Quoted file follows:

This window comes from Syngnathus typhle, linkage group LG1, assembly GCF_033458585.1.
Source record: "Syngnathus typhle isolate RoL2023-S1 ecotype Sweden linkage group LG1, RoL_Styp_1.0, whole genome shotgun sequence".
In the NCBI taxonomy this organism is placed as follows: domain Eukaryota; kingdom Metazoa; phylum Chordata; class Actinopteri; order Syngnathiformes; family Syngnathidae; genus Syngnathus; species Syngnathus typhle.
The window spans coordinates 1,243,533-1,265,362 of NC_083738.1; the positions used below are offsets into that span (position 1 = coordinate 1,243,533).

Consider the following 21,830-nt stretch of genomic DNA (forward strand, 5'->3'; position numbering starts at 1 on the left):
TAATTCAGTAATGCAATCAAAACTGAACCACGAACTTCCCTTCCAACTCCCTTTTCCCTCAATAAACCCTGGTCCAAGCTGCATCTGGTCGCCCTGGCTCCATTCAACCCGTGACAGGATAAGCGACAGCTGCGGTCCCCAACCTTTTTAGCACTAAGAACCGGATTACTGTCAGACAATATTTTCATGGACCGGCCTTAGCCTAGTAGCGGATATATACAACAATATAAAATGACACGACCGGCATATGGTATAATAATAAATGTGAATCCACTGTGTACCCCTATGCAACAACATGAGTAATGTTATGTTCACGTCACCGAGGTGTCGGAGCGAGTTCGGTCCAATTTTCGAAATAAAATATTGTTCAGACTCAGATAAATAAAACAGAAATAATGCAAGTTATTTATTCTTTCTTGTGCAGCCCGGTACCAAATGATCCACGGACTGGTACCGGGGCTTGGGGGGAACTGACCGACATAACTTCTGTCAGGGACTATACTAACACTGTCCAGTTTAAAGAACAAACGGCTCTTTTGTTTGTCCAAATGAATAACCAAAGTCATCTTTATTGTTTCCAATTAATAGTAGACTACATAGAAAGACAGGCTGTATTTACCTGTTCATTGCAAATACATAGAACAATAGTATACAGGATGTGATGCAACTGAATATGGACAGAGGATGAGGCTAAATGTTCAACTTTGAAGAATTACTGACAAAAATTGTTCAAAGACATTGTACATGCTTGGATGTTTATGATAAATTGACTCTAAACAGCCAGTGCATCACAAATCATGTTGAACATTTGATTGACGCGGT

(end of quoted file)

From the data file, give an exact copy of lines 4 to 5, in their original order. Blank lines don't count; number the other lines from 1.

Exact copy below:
The window spans coordinates 1,243,533-1,265,362 of NC_083738.1; the positions used below are offsets into that span (position 1 = coordinate 1,243,533).

Consider the following 21,830-nt stretch of genomic DNA (forward strand, 5'->3'; position numbering starts at 1 on the left):